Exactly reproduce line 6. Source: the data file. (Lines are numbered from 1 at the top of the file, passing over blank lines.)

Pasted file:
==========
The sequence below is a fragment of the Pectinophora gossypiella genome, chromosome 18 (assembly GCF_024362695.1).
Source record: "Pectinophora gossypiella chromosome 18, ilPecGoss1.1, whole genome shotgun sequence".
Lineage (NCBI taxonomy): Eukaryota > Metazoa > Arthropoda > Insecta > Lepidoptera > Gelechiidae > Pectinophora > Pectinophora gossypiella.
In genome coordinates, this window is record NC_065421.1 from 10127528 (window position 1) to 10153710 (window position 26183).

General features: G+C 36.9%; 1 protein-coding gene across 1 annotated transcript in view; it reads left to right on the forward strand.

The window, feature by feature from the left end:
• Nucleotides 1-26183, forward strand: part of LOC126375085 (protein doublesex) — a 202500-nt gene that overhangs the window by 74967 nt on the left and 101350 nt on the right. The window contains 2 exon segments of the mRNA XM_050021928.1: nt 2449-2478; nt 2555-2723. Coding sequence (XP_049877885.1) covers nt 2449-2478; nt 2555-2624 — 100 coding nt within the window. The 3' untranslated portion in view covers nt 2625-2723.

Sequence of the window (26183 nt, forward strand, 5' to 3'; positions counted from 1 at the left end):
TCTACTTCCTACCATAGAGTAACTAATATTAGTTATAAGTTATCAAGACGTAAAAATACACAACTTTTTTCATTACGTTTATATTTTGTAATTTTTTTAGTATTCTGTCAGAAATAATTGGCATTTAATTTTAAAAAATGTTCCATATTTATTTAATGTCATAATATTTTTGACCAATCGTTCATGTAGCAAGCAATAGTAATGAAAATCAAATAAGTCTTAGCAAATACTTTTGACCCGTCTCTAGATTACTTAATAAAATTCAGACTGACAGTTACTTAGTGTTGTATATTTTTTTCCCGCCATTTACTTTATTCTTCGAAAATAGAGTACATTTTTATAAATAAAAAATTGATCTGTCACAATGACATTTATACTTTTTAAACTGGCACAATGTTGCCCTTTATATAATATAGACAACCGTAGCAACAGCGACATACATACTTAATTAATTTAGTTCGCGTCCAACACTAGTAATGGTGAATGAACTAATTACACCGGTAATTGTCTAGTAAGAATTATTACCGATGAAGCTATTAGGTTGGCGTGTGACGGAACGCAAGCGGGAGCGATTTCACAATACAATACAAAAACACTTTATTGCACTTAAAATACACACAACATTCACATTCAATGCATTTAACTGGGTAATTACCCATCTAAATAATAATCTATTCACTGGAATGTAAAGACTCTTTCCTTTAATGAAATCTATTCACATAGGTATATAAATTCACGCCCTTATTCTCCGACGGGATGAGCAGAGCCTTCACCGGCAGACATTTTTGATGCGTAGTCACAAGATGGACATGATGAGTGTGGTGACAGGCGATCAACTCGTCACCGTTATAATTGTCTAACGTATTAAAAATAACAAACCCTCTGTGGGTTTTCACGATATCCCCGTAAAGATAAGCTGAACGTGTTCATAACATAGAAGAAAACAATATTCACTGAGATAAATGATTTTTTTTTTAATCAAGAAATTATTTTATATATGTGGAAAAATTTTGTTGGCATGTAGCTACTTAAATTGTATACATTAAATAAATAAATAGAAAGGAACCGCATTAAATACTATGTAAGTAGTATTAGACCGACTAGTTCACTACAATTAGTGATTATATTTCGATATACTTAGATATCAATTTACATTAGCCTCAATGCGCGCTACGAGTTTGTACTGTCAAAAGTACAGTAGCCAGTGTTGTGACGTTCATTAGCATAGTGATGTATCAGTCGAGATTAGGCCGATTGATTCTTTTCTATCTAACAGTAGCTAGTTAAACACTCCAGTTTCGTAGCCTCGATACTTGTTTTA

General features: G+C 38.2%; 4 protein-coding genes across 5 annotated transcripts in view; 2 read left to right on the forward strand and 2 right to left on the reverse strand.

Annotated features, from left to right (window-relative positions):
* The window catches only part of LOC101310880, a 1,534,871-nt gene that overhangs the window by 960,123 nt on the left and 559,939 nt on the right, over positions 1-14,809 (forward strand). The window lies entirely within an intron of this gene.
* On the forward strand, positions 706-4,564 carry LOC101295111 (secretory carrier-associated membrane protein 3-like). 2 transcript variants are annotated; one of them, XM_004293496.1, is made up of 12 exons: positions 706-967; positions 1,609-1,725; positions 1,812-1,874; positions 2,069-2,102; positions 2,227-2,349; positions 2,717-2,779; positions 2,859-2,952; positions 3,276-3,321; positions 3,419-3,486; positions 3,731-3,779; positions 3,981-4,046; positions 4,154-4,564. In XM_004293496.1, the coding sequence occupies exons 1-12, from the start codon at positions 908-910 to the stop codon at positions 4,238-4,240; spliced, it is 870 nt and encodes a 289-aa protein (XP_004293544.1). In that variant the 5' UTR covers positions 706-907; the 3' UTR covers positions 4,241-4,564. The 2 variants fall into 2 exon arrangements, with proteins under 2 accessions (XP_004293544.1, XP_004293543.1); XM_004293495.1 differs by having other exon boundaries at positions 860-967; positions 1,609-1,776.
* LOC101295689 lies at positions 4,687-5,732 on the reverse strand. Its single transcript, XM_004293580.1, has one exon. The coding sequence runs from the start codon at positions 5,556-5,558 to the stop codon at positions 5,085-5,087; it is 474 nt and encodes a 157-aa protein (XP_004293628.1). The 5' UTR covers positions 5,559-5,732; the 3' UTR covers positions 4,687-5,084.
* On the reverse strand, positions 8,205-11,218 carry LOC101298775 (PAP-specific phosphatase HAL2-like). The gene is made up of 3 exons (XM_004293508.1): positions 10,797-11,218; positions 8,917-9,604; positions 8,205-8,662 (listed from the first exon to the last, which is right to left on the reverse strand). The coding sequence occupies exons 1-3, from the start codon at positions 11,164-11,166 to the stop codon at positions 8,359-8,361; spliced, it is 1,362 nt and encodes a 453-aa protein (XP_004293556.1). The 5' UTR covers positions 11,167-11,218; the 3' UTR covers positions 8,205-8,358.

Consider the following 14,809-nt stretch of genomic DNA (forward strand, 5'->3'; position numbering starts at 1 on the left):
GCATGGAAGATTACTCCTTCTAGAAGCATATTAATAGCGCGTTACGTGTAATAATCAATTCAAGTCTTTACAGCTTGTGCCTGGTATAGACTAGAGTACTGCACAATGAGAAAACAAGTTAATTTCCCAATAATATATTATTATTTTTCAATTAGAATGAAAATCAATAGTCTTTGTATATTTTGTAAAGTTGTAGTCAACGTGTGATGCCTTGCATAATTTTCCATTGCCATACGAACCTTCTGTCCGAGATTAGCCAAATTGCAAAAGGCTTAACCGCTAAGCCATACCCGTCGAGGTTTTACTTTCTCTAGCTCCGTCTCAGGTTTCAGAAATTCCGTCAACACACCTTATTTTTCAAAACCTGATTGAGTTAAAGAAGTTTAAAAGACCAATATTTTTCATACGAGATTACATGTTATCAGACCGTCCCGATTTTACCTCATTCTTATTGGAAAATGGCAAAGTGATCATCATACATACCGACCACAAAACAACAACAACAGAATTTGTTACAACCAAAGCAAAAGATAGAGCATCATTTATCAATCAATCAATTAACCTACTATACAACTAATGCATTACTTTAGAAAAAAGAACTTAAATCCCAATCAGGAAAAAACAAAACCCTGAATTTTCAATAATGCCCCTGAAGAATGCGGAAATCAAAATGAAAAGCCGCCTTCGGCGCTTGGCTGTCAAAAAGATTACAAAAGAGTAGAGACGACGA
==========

The window, feature by feature from the left end: